John Marion, the group’s Rhode Island executive director, said that the part-time legislature often relies on lobbyists for information—not an ideal situation.

“I had a Representative once ask me who I was a lobbyist for and when I told him he said, ‘oh you’re the guys with the good information,’” said Marion.

That’s the case, Marion said, largely because the group lobbies only for good government.

Common Cause also advocates for more participation in politics, and would like to see universal voting.

“The best system is an educated public,” said Edgar.

Edgar also joked that as a Congressman, he felt he was more likely to be corrupted by his friend in Congress, as opposed to his foes.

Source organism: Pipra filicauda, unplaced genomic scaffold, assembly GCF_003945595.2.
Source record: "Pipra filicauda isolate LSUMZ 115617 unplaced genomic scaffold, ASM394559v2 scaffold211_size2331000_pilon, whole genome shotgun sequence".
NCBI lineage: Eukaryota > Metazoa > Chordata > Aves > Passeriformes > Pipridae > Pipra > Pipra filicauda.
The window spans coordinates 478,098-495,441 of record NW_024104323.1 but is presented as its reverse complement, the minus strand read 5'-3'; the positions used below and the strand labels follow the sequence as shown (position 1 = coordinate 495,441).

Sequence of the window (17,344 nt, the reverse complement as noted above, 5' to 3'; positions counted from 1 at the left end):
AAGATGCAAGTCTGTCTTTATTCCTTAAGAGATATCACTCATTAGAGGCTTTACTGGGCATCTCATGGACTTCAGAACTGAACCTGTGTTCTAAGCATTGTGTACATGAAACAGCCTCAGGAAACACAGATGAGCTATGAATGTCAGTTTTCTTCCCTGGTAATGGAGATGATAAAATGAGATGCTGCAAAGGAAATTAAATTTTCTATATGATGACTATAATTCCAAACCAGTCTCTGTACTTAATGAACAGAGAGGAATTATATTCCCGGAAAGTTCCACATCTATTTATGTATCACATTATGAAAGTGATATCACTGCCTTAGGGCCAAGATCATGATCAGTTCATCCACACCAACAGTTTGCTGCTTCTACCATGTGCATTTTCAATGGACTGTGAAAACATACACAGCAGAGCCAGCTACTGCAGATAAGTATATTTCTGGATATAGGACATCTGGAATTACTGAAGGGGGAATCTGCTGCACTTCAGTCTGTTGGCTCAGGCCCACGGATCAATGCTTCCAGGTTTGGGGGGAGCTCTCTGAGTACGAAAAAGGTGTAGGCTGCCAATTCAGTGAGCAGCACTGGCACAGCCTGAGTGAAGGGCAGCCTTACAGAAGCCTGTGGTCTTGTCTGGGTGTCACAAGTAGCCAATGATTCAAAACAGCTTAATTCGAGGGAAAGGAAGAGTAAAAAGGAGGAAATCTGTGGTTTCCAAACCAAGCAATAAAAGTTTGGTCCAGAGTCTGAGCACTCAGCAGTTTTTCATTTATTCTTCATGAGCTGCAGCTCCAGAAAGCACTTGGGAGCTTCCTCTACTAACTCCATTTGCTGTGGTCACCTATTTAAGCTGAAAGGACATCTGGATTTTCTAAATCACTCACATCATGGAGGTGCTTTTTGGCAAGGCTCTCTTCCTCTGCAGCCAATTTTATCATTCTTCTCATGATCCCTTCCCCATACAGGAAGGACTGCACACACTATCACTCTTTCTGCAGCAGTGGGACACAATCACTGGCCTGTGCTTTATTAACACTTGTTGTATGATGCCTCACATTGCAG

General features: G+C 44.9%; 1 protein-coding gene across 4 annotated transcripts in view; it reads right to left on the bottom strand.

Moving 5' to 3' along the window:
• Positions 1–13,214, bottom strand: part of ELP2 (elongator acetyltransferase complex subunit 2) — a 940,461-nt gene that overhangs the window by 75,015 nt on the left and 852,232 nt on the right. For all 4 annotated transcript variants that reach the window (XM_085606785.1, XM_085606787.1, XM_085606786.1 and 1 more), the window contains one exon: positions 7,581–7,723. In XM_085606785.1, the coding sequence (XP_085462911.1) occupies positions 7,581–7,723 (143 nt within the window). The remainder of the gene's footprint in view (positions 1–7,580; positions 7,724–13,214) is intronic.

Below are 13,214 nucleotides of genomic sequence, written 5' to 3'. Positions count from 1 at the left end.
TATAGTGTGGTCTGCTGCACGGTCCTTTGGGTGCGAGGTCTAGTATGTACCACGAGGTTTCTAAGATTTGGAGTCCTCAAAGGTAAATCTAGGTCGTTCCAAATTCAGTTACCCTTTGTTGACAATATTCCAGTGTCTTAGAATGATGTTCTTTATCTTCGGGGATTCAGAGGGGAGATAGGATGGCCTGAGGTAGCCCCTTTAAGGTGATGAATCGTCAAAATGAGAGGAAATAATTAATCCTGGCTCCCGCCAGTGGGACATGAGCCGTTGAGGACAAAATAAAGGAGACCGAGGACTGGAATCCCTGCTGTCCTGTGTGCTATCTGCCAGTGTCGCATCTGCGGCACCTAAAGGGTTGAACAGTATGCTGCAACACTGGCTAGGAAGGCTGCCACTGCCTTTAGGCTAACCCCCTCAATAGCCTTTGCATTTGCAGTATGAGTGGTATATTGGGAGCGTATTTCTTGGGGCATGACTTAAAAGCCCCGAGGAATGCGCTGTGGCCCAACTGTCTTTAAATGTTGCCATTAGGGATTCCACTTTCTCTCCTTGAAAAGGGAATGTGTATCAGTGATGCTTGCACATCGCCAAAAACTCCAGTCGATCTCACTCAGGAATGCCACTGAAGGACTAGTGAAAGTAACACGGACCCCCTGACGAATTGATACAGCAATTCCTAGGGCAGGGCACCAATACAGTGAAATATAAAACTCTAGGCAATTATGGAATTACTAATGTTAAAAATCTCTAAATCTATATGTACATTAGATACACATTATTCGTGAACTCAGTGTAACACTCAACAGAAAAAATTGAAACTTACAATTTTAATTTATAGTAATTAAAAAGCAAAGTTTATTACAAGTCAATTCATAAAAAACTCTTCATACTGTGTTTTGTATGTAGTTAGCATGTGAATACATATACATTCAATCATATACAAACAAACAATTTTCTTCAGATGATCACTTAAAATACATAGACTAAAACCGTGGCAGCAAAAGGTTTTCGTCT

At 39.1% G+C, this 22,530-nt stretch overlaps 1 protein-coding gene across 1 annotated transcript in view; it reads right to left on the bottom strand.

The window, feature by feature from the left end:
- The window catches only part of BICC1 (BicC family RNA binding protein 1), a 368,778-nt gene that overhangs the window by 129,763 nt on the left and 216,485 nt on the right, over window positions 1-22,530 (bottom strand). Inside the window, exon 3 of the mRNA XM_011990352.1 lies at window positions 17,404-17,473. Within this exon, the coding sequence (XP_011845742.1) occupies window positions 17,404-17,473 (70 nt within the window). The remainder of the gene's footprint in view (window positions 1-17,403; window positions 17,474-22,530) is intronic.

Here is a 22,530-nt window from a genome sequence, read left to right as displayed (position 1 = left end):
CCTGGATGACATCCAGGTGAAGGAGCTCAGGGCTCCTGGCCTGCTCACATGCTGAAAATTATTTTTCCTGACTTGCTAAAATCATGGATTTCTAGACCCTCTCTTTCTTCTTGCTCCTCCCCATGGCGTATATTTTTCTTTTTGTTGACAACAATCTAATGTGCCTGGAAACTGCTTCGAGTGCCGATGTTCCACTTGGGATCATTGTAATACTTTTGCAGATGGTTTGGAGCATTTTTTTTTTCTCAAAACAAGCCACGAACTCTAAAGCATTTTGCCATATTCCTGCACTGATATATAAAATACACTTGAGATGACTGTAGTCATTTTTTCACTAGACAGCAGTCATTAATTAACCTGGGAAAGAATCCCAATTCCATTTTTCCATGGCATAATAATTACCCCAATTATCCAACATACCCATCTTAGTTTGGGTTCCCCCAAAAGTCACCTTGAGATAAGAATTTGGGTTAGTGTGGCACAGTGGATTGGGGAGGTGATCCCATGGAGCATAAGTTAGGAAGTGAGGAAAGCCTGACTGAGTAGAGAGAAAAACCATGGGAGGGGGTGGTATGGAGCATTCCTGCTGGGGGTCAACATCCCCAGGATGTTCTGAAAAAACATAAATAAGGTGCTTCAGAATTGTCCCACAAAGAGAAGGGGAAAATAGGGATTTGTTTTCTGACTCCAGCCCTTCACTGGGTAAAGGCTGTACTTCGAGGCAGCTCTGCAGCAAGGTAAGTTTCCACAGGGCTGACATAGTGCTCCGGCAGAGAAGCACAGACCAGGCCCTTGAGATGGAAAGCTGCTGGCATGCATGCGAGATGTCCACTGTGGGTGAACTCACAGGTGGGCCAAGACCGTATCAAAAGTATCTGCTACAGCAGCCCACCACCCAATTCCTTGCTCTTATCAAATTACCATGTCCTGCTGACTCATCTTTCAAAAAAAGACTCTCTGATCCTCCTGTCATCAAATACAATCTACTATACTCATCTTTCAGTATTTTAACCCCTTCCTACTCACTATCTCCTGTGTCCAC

“Your friends are more likely to corrupt you. Your enemies only want to defeat you, but your friends will try to corrupt you,” said Edgar.

Heard us on WRNI?

Hi, and welcome to Common Cause Rhode Island.

You’ve probably found yourself here because you heard about us on WRNI. We’re excited to be reaching out to potential new supporters through public radio. While you’re here we invite you to look around our website on some of the issues we’re working on. Perhaps you can join us for an educational forum on the future of the Ethics Commission on September 16th, or to hear about the future of newspapers at our Annual Meeting on October 29th. Or you can sign up to receive our email alerts. Common Cause, and our meetings and events, are open to anyone and we encourage you to take part.

If you have any questions about or organization, or would like more information about getting involved, feel free to contact us at or call (401) 861-2322. And thank you for visiting.


John Marion
Executive Director